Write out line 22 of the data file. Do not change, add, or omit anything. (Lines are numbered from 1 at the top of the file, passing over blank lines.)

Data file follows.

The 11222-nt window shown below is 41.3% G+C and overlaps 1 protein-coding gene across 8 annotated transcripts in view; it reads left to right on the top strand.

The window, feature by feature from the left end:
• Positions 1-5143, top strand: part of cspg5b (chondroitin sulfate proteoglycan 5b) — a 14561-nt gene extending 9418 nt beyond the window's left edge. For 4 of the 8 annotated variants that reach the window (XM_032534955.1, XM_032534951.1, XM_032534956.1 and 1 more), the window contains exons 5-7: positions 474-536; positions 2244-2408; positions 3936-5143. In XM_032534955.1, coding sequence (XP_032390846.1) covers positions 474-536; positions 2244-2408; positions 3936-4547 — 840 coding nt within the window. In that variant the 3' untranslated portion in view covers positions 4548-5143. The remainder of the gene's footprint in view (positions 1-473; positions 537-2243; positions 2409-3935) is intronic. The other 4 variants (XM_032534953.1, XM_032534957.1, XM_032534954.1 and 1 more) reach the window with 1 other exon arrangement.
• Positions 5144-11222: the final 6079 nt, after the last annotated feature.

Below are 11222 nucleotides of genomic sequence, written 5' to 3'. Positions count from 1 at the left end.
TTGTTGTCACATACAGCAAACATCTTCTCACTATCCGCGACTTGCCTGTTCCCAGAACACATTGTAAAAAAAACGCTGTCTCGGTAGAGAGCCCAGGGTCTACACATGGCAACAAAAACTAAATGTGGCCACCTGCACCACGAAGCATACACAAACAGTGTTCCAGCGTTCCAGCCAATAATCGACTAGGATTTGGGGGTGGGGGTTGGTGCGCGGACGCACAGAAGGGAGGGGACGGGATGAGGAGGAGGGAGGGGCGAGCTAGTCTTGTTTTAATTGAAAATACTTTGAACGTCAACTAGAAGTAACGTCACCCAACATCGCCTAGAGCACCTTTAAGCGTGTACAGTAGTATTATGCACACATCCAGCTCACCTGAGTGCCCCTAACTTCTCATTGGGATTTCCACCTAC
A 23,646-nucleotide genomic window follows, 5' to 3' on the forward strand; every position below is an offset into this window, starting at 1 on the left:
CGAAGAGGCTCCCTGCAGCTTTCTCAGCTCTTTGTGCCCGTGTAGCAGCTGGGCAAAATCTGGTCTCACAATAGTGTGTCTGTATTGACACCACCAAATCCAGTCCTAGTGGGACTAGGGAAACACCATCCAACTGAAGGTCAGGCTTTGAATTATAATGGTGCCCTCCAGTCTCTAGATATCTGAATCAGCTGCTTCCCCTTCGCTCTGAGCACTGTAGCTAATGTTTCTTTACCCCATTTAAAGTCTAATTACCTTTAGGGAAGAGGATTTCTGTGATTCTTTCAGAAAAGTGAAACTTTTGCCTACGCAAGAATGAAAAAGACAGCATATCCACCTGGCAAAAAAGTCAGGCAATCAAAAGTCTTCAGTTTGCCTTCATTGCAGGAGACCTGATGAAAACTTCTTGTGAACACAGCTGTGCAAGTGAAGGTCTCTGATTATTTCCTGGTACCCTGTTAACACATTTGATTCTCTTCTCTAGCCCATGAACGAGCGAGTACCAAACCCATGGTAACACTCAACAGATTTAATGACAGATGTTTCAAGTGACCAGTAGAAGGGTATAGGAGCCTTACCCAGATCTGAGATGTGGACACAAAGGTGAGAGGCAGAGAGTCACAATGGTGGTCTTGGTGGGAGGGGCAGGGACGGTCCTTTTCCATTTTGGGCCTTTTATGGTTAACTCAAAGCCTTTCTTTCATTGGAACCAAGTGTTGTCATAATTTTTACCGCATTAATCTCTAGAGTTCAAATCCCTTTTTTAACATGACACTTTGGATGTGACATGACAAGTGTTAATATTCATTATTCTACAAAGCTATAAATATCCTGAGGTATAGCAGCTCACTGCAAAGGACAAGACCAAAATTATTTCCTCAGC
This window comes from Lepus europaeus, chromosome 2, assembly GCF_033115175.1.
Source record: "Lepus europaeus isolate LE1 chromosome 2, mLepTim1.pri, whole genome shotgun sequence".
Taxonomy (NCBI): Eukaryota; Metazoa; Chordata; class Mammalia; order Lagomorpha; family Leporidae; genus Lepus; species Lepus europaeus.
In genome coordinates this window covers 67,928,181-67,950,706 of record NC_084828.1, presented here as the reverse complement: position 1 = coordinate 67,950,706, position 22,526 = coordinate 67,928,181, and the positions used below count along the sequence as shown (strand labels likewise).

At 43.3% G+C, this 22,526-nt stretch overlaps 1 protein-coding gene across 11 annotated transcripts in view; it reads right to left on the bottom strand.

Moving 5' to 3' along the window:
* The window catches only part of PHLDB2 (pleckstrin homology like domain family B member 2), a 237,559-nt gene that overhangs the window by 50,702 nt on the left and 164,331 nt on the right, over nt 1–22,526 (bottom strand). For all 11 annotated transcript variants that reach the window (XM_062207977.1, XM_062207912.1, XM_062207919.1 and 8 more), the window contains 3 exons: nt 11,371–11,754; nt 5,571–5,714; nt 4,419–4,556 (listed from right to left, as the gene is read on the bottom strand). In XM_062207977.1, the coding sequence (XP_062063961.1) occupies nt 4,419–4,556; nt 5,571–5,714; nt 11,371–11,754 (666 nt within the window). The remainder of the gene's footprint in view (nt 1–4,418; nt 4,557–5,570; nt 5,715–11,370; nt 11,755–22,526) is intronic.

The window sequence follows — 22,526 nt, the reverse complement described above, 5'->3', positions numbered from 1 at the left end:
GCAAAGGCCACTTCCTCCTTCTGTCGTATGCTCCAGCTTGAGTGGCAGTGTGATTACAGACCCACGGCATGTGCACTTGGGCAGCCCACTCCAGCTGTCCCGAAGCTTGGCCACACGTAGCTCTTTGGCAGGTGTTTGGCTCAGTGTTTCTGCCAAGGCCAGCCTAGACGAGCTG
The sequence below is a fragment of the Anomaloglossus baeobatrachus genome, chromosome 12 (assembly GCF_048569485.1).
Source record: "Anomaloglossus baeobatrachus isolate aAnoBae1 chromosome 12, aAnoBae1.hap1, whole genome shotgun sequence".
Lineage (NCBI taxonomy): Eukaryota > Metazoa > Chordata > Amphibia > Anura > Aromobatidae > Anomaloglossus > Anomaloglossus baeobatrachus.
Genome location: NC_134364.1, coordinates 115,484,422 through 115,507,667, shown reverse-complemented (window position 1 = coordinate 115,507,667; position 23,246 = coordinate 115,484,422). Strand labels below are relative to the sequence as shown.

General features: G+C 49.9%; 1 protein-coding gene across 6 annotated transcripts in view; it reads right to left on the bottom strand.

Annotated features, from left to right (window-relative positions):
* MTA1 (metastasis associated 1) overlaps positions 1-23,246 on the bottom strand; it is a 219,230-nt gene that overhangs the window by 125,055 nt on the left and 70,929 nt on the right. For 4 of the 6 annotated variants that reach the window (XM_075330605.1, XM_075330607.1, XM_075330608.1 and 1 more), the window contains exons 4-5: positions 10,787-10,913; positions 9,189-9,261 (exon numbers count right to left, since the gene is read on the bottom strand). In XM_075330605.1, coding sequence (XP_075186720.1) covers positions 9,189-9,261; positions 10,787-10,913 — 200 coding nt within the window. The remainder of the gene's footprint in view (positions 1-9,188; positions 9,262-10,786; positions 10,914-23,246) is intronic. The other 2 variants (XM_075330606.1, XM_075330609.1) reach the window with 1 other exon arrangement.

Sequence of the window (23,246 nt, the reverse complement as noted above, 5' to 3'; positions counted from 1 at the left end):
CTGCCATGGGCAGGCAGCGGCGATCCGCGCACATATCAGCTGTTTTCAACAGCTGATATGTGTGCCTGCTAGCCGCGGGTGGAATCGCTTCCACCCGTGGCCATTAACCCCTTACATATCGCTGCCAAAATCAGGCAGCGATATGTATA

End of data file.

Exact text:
General features: G+C 49.9%; 1 protein-coding gene across 6 annotated transcripts in view; it reads right to left on the bottom strand.